What a difference a year makes.
Martinez says her brother "demanded" that she raise her commission to 15 percent. "I realized then he was already over on their side. I was kind of shocked," she says.

"She felt we had flipped sides," Barmore says. "But you know what? We're Christians. The Bible says you are to forgive thy neighbor."

But the catalyst for the Martinezes' complete isolation from the Row came earlier this year, when a bill worked its way through the legislature that would force bail agents who are insured to pay their own forfeiture judgments when a client skips bail.

Bail agents felt that was the job of insurance companies. So they began backing a separate bill that would reinstate cash bonding in Colorado. What that means, essentially, is that bond agents with enough money and enough years in the business would no longer have to be insured and pay premiums to insurance companies. Both bills eventually passed.

Martinez testified against the second bill before a legislative committee this past spring, much to the "shock" of her brother and the rest of the Row, who supported it.

Soon after, the first of several restraining orders were filed. In addition to the allegations of spitting, Martinez says her brother made a series of "domestic threats" from December through April: "threats to kill, rape, deface property, blow up my dad's house, my office, slit tires and car roof, kill my children, threaten my job..."

Chapman says his phone calls to his sister were merely warnings that there were criminals out there who felt she had taken their money and then sent them back to jail for arbitrary reasons; he says he told her those criminals might try to harm her.

Nevertheless, Denver County Court Judge Arthur Fine issued a temporary restraining order against Chapman and Barmore, ordering them to stay away from Martinez and her place of business and not to threaten or injure the Martinez family. That same day, a second restraining order was issued against Chapman and Barmore by Martinez's son, Jason, alleging harassment.

Chapman and Barmore deny the vaguely worded claim. A hearing is scheduled for August 25.

In an unrelated spat of restraining orders, Elizabeth Hartney, the girlfriend of Chapman and Martinez's brother Michael, filed restraining orders against Chapman, Barmore, Michael and his two daughters. Hartney says a fight with one of the daughters ended with a clump of Hartney's hair in the daughter's hand and Chapman tossing her out of the house.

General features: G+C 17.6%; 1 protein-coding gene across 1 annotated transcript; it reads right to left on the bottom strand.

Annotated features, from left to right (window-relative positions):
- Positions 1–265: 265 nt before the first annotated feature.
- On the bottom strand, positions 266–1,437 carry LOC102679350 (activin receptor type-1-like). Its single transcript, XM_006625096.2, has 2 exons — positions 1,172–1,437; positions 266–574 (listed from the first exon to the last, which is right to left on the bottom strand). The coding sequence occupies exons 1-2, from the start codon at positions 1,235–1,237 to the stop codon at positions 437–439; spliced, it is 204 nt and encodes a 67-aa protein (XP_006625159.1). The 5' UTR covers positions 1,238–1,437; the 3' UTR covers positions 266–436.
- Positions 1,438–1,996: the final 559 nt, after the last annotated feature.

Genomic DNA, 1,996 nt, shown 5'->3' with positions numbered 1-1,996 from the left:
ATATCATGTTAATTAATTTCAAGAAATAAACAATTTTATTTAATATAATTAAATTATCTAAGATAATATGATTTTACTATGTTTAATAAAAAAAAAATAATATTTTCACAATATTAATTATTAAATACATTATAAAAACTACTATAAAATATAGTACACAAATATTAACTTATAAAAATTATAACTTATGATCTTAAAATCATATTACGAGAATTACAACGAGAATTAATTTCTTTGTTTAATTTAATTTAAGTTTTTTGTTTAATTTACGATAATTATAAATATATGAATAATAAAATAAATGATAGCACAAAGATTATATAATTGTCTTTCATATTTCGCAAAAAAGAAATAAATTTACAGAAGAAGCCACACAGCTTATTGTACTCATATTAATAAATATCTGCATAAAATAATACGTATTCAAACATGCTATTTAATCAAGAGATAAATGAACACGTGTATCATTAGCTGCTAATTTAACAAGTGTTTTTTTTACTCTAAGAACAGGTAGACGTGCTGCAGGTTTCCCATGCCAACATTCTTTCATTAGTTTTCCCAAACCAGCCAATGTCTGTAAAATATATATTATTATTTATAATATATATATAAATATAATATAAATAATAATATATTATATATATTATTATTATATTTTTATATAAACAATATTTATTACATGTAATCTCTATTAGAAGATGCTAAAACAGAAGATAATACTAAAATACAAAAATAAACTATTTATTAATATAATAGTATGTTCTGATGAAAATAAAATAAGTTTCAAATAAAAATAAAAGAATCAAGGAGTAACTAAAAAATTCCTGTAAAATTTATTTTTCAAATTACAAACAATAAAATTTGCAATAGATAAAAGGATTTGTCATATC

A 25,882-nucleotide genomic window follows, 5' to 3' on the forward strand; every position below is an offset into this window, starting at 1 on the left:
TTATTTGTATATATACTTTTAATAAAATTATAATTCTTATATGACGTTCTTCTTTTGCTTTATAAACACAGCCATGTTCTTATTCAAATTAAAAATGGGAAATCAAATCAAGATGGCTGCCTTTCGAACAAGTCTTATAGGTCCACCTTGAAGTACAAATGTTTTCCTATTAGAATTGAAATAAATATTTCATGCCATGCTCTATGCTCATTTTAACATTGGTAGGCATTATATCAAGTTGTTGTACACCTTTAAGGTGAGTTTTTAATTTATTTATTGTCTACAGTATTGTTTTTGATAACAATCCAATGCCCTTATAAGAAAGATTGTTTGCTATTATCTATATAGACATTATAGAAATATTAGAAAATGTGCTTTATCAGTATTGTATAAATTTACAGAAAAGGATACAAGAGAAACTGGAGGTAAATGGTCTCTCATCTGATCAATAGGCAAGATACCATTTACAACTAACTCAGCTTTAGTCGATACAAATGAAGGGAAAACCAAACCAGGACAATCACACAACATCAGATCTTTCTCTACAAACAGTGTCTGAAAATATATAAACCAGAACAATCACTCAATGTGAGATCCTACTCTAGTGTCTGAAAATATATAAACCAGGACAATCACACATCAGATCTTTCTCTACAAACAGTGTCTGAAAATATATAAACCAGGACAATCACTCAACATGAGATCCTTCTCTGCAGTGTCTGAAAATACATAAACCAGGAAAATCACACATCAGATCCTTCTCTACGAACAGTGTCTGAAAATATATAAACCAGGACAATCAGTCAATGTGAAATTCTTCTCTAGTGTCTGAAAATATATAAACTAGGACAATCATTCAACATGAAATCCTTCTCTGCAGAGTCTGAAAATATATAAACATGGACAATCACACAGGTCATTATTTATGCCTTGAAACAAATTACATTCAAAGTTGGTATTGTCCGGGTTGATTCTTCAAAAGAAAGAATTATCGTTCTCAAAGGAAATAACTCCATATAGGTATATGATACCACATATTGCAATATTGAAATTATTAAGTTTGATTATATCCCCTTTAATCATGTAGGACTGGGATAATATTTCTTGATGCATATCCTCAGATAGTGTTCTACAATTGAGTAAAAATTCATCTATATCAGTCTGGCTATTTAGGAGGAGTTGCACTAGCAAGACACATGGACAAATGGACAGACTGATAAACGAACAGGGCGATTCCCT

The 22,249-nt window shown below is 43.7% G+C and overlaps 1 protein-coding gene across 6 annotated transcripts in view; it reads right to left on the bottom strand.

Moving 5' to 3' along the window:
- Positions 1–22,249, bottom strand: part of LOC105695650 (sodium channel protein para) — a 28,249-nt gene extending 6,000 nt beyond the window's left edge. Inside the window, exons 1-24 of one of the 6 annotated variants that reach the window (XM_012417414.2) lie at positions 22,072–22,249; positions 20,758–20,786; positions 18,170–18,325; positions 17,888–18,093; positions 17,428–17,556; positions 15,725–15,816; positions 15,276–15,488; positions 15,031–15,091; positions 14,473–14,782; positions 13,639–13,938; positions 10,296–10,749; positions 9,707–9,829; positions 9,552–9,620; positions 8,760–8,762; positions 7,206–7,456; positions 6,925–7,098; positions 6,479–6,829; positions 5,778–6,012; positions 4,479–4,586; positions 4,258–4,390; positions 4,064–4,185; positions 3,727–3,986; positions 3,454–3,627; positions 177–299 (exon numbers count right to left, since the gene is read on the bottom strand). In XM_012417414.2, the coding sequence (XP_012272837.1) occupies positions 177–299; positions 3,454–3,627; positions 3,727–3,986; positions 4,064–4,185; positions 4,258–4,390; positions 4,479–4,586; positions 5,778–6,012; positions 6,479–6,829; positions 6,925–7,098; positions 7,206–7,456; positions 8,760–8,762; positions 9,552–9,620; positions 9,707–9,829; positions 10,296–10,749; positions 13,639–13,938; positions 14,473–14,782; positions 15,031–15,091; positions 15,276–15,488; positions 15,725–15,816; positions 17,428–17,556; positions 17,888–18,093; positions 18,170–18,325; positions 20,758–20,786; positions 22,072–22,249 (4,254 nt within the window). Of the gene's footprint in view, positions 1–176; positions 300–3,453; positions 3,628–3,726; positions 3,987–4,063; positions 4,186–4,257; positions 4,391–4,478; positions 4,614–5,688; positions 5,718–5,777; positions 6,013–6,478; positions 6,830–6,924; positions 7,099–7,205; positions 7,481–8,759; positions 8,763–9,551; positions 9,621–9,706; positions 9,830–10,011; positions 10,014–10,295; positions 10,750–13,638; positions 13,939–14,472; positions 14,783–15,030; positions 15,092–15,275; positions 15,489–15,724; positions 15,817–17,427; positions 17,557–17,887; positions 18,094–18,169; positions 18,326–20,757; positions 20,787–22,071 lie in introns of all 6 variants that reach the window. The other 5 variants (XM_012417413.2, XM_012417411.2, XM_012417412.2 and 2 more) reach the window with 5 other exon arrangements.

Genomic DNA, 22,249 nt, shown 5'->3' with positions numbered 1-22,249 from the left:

"We never kicked her out," Barmore responds. "Liz left 'cause she wanted to break up with Mike over the daughters. The restraining order had nothing to do with us other than we had the lease on the house."

John Chanin, a lawyer who represented the 10-percenters last year, says that the disputes are all in the family and that "everyone realizes the squabbles and the business wars are destructive.

"It seems to be better than it's been," he adds. "These restraining orders are petty bullshit on both sides."

Maybe. But Barmore and Chapman have turned their attention to the man who signed all the restraining orders: Judge Fine.

The couple filed a motion for recusal on July 26 that reads, "Judge Fine is very familiar with Duane Chapman and Alice Barmore, Duane Chapman's common-law wife and business partner. In light of Judge Fine's previous dealings with Duane Chapman and Alice Barmore, Respondents have grave concerns relating to Judge Fine's ability to remain impartial in the herein referenced matter."

Judge Fine declined the motion.
Meanwhile, Barmore and Chapman have left the Row to set up shop in Edgewater. Dog dreams of the "D in the sky" as he awaits the arrival of a Hollywood film crew in the next few weeks. He claims that a book deal about his life's story is also in the works, as well as a possible second TV series, this one a drama based on his exploits.

Chapman grows teary-eyed recalling a recent dream in which his deceased mother asks an angel how her son Duane has fared in life, and the angel tells her that Dog has his own TV show.

Martinez says she prays for her brother and admits, "I'm too nice. I never sue anyone."